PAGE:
by Irma Havlicek, Powerhouse Museum Online Producer
with Steve Vasilakis, Archaeologist and Mariner
On Saturday nights when we didn’t have dinner at the Kantouni restaurant, we tended to head to one of the other Batsi restaurants only a few minutes walk away. One of these dinners was at the Lagoudera restaurant (‘lagoudera’ means ‘steering tiller – the wooden bar found on the head of a boat’s rudder), run by Thanassis Schinas and his wife, Angeliki Marinaki.
Early in the 2012 dig season, Steve Vasilakis, one of the archaeologists in the Zagora 2012 team (whose special interest is archaeology from a mariner’s perspective) began exploring the small port of Batsi, and befriended some of the fishermen there. One of these was Thanassis, who became a dear friend with Steve over shared interests of fishing, the sea, archaeology, history, adventure, music, poetry and philosophy, not to mention fine food and wine!
Steve and Hugh Thomas, another of the Zagora 2012 archaeologists, went with Thanassis on a voyage on Thanassis’ boat to experience what it was like now to approach Zagora from the sea – and to imagine what it may have been like to do so some three thousand years ago with the very different sail- and human-powered boats available then. They wrote a post about that adventure here.
But that’s just background to this post about the fabulous dinner we had at their Lagoudera restaurant where fresh seafood is – as you would expect – a specialty. The eclectic decoration of the restaurant includes original paintings, musical instruments and other objects which have meaning to Thanassis and Angeliki – including a piece of the rudder of the Kon-Tiki (the vessel famous for the legendary voyages of Thor Heyerdahl) which Thanassis bought at auction. Kon-Tiki is the name of the fishery Thanassis and Angeliki operate next to the restaurant – which provides the fresh seafood for the restaurant.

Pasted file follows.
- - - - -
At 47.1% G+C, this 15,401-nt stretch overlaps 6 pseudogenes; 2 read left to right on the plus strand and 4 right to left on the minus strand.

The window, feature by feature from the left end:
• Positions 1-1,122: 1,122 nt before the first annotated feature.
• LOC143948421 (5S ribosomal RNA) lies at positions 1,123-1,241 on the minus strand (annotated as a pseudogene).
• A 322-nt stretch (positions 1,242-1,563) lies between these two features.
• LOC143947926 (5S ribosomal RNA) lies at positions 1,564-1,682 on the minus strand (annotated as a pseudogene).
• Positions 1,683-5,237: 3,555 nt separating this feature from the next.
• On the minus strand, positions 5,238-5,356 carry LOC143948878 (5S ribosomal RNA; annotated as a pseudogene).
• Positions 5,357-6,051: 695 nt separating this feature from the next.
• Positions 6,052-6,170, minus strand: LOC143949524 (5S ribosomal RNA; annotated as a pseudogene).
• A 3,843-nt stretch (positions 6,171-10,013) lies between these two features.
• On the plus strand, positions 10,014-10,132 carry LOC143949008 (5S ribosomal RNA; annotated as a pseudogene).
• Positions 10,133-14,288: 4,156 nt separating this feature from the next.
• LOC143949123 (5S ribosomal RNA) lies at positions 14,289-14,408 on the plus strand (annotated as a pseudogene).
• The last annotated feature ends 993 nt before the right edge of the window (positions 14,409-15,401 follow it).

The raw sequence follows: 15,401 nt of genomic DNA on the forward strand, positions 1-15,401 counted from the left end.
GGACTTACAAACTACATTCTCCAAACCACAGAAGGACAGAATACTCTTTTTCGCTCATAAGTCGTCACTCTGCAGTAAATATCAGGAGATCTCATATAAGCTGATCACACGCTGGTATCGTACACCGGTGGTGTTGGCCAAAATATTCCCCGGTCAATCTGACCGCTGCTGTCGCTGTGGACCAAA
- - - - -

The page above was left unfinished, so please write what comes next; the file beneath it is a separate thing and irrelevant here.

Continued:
After a hard week in the field, Zagora team members were keen to relax on Saturday night, knowing that we could sleep in the following day before our early wake-ups again on Monday. The delicious dishes included prawn saganaki, skordalia (garlic dip), melizanosalata (eggplant dip), taramosalata (fish roe dip), calamari and lemon, grilled octopus, wild greens, broad-beans, bakaliaro skordalia (batter-fried salt cod fish with garlic dip) and Greek salad.
Thanassis and Angeliki have a deep appreciation of and respect for Mother Nature – both on land and on sea – and try to be as self-sufficient as possible in their own lives and in terms of their restaurant.
They collect or grow many of the ingredients that go into their dishes. They collect wild greens, and herbs such as oregano, thyme, marjoram, etc. which they dry for cooking use. They also grow vegetables for the cooked dishes and salads, and use their own fish catches, so the food is fresh and seasonal, and has a very low environmental impact on the Earth. It is an important part of their philosophy to have a small ecological footprint. They also produce the fine red and white wine which they serve in the restaurant.
As we relaxed into the Saturday night, fuelled by great food and wine, conversation ranged across topics both serious and light, including what injuries people had sustained, and who had the most gruesome scar to prove it. Some of the photos below are mementos of the Most Gruesome Scar Award. I think Andrew Wilson won….